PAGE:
Saturday, September 1, 2007


Anyone care for lunch in a pretty three-tiered lacquered box? How about thinly sliced vegetable rolled like flowers or leaves, or shaped and carved with designs? Or tiny portions of foods in different variations presented like artworks, with a piece of origami on the side?

O-Bentō boxes are fun! They are single meal portions traditionally consisting of rice, fish or meat, pickled or cooked veggies in pretty lacquer ware, or wooden boxes for takeaway. In former days, it was a housewife’s skill to prepare bento boxes for the husband and children as a packed lunch, until they evolved and played a major part of in Japanese cuisine.

Often elaborate and whimsical, these treasure-like meals dates back a thousand years ago. Later, they were special treats for hanami- a special outdoor party done beneath the sakura, during the cherry blossoms season from late March to early May. In modern Japan, they are popular lunch boxes or tea party treats.

Tsu, one of the most innovative Japanese restaurants in town, offers these lunch boxes. Just a flight of steps off from Sukhumvit Road, down to the basement, it is an easy access for those grabbing a fast lunch. Chef Aki, a superb host, walks around checking on guests; exchanges a word or two and maybe get some feed back from the bubbly lunch time patrons.

“A bento is traditionally made in a 4:3:2:1 ratio: 4 parts of rice, 3 parts of the side dish (either meat or fish), 2 parts of vegetables, and 1 part of a
pickled vegetables and dessert. Here at Tsu, I make 5 or 6 of my day’s selection, depending on what is freshest in season. Prepared cold dishes are done in such a way that they will taste nice, cold.” Chef Aki is very dedicated to his craft.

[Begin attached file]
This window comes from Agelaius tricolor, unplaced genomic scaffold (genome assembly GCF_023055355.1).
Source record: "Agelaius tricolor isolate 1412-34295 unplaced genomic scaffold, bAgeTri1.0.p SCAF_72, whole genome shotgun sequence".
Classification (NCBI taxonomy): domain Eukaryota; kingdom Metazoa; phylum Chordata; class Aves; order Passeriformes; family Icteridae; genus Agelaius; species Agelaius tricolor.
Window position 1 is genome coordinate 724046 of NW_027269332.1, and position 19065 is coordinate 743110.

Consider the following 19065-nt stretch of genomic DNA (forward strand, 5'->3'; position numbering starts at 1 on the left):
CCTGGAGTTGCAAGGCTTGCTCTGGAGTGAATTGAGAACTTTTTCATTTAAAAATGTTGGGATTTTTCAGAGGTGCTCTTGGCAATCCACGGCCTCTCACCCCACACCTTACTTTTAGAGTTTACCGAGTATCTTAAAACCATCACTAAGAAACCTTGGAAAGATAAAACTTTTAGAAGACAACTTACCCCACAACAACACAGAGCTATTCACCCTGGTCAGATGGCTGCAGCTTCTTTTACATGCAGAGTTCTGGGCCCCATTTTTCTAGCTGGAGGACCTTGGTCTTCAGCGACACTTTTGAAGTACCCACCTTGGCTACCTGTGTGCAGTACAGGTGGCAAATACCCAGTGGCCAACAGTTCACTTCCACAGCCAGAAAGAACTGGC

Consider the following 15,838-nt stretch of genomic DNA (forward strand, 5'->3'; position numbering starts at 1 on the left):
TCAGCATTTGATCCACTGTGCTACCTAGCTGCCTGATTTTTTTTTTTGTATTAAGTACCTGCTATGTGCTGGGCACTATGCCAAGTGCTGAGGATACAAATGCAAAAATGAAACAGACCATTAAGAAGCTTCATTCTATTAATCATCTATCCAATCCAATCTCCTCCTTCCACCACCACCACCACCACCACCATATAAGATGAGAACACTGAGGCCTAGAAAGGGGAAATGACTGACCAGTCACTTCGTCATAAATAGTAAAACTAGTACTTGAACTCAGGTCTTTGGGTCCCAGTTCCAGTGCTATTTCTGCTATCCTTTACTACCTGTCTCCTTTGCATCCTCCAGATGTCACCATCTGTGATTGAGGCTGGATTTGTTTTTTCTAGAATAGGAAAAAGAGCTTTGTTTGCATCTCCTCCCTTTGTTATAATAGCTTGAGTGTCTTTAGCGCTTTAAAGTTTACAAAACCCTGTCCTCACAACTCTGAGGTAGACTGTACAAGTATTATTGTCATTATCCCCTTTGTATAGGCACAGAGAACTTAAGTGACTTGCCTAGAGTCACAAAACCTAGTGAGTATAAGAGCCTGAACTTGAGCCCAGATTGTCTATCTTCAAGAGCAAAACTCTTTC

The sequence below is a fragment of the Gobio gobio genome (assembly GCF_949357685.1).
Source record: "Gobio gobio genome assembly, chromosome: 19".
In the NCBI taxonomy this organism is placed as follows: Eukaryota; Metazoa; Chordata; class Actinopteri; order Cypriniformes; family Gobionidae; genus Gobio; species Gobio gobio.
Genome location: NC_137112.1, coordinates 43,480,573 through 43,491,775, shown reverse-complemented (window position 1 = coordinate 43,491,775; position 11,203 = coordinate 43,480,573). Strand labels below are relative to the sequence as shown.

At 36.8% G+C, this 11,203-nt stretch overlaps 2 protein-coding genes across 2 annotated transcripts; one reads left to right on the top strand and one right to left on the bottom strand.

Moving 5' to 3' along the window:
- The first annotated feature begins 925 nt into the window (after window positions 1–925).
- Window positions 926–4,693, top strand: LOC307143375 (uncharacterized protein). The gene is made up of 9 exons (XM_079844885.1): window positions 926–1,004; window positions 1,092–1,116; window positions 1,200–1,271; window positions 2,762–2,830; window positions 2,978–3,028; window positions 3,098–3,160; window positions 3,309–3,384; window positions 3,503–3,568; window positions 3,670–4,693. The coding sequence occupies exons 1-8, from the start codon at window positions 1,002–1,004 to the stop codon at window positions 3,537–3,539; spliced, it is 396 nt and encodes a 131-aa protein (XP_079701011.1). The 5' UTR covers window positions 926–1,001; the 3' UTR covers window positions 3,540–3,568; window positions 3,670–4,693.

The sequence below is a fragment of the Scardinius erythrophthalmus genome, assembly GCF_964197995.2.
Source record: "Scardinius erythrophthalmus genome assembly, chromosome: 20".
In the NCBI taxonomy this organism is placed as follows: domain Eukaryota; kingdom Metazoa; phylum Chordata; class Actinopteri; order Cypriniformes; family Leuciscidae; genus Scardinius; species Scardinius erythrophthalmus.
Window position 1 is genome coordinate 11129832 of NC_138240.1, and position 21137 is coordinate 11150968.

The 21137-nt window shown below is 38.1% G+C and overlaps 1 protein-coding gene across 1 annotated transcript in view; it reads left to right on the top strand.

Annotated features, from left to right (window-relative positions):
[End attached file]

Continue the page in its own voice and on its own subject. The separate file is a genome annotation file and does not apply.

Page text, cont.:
The main dish carries the title of the bento box, with complementing side dishes, okazu - which can include meat, fish, eggs, tofu, fruit and vegetables- all presented in bite-size form for handy chopstick action. Considering color and pairing of food, the presentation is appetizing and aesthetically pleasing to the eye.

A selection of six Bentō boxes, all served with chawanmushi (steamed egg custard), miso soup and fresh fruit, include: Grilled Chicken in a Box (300B); Hirekatsu in the Box – deep-fried pork cutlet; Unagi (fresh water eel) in the Box (400B); Tsu in the Box -daily fresh sushi, assorted tempura & grilled fish (380B); Sushi in Box (480B); and Sushi and Sashimi in the Box (580B). An advance order by phone will have your bento boxes ready for you as soon as you arrive.

Noodles- the filling, energy staple food of the Japanese diet- are not overlooked in the menu. Soba is a type of thin
Japanese noodle made from buckwheat flour; in contrast to udon which are thick noodles made from wheat. It is served either chilled with a dipping sauce, or in hot broth as a noodle soup. Tsu’s Tanuki Soba (cold, 190B) is served with seafood, vegetable and tempura flakes. Niku Miso Udon (190B), a Japanese version of a pasta Bolognese, uses thick wheat flour noodles topped with minced pork miso sauce. Three other hot noodle dishes (225B/serving) complete the noodle list: Tempura Udon, soup with crispy shrimp and vegetable tempura; Ebi Sansai Udon, soup with wild plants topped with a grilled shrimp skewer; and Niku Soba, soup with sliced Australian beef and veggies.

A special treat at Tsu are varieties of imported low fat sorbets made from Japanese lemons, oranges, apples, peaches and pineapples. They are beautifully carved out, made into sorbets and served in their fruit casings (350B/serving). Although a bit pricey, they are just heavenly.

Japanese cuisine, as such as modern Japanese culture, is ever evolving; yet art always work hand in hand in every detail. Served in fine Japanese restaurants, bento boxes in cute lacquered wood boxes are strongly based on its compact niftiness- it inspired the IBM ThinkPad design. Although cute and pretty, bento boxes are made for everyone. I even picture a table of bento lunch for the whole gang with Tony Soprano!

JW Marriott
4 Sukhumvit Road Soi 2, Bangkok
Tel: (66) 2-6567700